In Elections, Every Small Group Can Make a Big Difference

In Elections, Every Small Group Can Make a Big Difference

In Elections, Every Small Group Can Make a Big Difference

Need proof? Look at what 31st Swing Left did in Virginia.

Facebook
Twitter
Email
Flipboard
Pocket

When I spoke with Kelly Fowler back in August, the Virginia Beach candidate for the state House of Delegates was on the verge of leaving the race. Depressed by conflicting messages from state Democratic leaders, she didn’t understand the chicken-and-egg approach taken by all the establishment groups: Candidates had to raise a lot of money if they wanted to raise more money, and wasn’t that just making the rich richer? There were 17 candidates running in GOP-held districts that Hillary Clinton carried in 2016. Fowler was one of them, but she didn’t have enough cash even to pay the campaign manager who was set to start the next week.

At this crucial moment, Fowler got the help she needed to stay in the race, and she won her seat on November 7. When we talked the day after her victory, with her young daughters underfoot in the kitchen, I asked which group made the biggest difference in keeping her afloat. Was it Emily’s List? Run for Something, which supported first-time candidates? Win Virginia, run by Tom Perriello after he lost the Democratic gubernatorial primary? I knew they’d all pitched in.

All those groups helped, Fowler told me, “but it was actually 31st Street Swing Left that kept me in the race.” I asked her to repeat that: 31st what? 31st Street where? In Virginia Beach?

Not Virginia Beach, Fowler told me; she wasn’t quite sure where. I decided I had to figure it out, because in all the reporting I did on how the anti-Trump resistance powered first-time candidates—most of them women—to victory, I hadn’t heard of a group making that kind of a difference. So Fowler connected me with two of 31st Street’s leaders, “Jim and Larry.”

Jim Shelton and Larry Buc are quick to share credit for Fowler’s win, and for the victories of at least 14 other candidates their group supported. “Seriously, we were all sharing information about candidates like Kelly who were great but struggling,” Shelton said. “The story is how well the grassroots groups worked together.”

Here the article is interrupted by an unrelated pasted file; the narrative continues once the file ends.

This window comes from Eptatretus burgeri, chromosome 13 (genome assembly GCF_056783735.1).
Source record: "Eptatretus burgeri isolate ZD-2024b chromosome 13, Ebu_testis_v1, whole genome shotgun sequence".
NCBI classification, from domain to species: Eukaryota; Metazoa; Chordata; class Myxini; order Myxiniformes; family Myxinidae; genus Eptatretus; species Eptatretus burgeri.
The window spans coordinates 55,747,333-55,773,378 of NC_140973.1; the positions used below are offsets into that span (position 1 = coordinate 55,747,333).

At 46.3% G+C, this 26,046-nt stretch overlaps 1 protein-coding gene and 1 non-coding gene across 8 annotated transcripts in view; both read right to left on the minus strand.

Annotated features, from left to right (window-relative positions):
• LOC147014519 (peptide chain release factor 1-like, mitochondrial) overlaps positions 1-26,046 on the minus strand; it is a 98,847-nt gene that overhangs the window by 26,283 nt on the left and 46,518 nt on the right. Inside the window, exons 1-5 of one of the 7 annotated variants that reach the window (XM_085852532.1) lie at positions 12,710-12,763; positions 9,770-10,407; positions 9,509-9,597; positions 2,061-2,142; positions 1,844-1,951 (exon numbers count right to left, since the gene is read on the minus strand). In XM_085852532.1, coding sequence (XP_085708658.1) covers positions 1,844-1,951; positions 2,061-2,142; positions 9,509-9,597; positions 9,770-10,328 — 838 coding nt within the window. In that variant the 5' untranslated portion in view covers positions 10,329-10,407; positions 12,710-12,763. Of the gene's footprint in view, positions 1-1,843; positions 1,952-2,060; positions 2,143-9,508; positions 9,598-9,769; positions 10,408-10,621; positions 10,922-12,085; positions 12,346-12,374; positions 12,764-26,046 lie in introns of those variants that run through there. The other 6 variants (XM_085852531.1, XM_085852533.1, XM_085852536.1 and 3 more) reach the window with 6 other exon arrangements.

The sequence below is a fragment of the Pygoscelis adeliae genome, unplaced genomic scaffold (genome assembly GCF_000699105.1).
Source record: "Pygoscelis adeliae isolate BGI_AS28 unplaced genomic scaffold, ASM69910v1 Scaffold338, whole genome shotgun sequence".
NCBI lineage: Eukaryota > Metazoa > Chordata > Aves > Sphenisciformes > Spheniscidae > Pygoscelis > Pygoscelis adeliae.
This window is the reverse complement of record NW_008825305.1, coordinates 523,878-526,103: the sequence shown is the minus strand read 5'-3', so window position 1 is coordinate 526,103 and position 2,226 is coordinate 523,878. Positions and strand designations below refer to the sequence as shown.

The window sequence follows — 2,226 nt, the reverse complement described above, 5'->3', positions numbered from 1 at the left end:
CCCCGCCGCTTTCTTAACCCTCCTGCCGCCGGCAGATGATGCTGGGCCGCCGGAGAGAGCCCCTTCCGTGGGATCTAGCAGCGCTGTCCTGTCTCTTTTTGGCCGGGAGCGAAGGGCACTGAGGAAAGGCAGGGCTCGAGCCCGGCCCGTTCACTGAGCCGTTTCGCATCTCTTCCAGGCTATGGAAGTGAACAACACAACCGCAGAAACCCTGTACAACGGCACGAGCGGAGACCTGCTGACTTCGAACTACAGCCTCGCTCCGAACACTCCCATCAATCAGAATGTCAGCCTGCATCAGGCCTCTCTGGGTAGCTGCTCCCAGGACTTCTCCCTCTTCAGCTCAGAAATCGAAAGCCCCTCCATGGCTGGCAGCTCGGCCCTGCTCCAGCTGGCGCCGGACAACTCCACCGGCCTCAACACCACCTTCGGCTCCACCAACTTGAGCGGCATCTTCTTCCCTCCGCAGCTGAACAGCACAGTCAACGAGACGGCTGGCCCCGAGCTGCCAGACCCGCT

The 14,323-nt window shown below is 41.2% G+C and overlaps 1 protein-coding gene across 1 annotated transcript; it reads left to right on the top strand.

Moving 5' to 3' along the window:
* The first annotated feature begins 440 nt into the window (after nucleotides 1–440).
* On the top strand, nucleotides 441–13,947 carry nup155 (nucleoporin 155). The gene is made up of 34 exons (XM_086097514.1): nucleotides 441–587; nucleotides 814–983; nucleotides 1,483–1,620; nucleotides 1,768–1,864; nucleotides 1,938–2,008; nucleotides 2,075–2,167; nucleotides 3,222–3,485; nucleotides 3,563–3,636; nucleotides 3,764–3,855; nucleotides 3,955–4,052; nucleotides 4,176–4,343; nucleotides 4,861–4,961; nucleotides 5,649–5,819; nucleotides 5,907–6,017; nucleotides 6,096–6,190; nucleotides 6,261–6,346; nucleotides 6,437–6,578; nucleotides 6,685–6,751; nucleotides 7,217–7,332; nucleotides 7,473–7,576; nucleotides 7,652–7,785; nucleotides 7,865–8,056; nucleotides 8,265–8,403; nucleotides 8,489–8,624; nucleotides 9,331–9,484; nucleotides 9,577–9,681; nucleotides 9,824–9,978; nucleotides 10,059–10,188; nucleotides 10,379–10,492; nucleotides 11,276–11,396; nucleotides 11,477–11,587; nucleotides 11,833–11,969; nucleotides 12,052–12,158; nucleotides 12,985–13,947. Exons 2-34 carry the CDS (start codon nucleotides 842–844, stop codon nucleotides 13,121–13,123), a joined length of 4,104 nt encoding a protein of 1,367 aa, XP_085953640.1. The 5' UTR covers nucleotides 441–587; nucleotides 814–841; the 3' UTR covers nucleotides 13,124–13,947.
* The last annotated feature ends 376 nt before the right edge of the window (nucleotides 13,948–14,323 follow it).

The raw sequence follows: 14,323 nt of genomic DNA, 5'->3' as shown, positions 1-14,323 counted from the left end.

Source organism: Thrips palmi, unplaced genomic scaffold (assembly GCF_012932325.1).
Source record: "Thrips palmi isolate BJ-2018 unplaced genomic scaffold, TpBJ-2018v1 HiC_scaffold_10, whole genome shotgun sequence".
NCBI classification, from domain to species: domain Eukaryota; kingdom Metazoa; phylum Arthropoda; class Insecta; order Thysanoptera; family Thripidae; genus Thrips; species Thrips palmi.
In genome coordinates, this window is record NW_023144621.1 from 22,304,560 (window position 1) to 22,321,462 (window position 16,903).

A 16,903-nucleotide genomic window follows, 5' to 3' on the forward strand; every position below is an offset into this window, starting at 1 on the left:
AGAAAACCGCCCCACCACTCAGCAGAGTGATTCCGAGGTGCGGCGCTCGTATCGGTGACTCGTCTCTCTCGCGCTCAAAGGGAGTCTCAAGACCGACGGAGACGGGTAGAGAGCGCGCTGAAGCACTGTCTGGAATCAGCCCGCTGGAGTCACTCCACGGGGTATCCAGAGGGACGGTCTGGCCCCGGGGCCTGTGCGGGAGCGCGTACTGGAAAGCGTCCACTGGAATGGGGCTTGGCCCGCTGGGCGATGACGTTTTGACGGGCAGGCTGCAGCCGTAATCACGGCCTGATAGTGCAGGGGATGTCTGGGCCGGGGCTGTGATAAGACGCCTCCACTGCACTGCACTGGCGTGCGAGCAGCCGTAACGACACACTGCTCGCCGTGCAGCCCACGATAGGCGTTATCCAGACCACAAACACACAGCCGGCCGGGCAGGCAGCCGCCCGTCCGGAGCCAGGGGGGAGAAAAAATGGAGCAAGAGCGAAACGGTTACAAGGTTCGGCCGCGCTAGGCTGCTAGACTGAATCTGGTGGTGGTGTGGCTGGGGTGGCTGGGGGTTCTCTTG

Both he and Buc wanted me to know that their sisters are also involved with 31st Street, and they wanted to tell me about Race for Democracy and Why Virginia Matters and We of Action and other small grassroots groups I hadn’t heard of. Nonetheless, 31st Street was the group that quickly sent Fowler more than $3,000 when it heard her SOS, eventually giving her $10,000 in total.

With members in Maryland, Virginia, and Washington, DC, 31st Street Swing Left was initially organized to defeat Republican Barbara Comstock in Virginia’s 10th Congressional District in 2018. But the group decided to “warm up for turning out Comstock” by working on House of Delegates races in her district, Buc said. Then it set its sights wider to focus on “mid-tier” candidates, the ones who had a shot but hadn’t been anointed as sure winners—folks like Fowler, Democratic Socialists of America member Lee Carter, and Dawn Adams, the first out lesbian elected to Virginia’s House, along with about a dozen more.

Shelton was appalled by the Democratic establishment’s low expectations. “They had about five candidates everyone worked with,” he recalled. “They were very attractive. I understood. But what can you do if you only pick up five seats?” A five-vote swing in the hugely gerrymandered House of Delegates would make it 61–39 in favor of Republicans. The work of groups like 31st Street Swing Left helped Democrats win at least 15 seats, with control of the chamber now hanging on a couple of recounts.

Shelton and Buc are a funny combination of bashful and proud: They welcome my attention but worry that I’m ignoring dozens of great groups responsible for Virginia’s Democratic tsunami. A few dozen of those groups are still holding monthly meetings, they tell me, to tease out the lessons of November and plan for 2018.

In an e-mail, Buc boils down the message they want to share: “1) There is nothing exceptional about what we did, 2) Others did similar things, 3) We need more people to do this, and 4) We can train people to do it.” 31st Street Swing Left is so encouraged by what it learned that the group has moved beyond just targeting Comstock to look at three other Republican-held congressional districts where Democrats did well in November.

Oh, and 31st Street is in Washington, DC, where Lisa Herrick, one of the group’s founders, lives.

Thank you for reading The Nation

We hope you enjoyed the story you just read, just one of the many incisive, deeply-reported articles we publish daily. Now more than ever, we need fearless journalism that shifts the needle on important issues, uncovers malfeasance and corruption, and uplifts voices and perspectives that often go unheard in mainstream media.

Throughout this critical election year and a time of media austerity and renewed campus activism and rising labor organizing, independent journalism that gets to the heart of the matter is more critical than ever before. Donate right now and help us hold the powerful accountable, shine a light on issues that would otherwise be swept under the rug, and build a more just and equitable future.

For nearly 160 years, The Nation has stood for truth, justice, and moral clarity. As a reader-supported publication, we are not beholden to the whims of advertisers or a corporate owner. But it does take financial resources to report on stories that may take weeks or months to properly investigate, thoroughly edit and fact-check articles, and get our stories into the hands of readers.

Donate today and stand with us for a better future. Thank you for being a supporter of independent journalism.

Ad Policy
x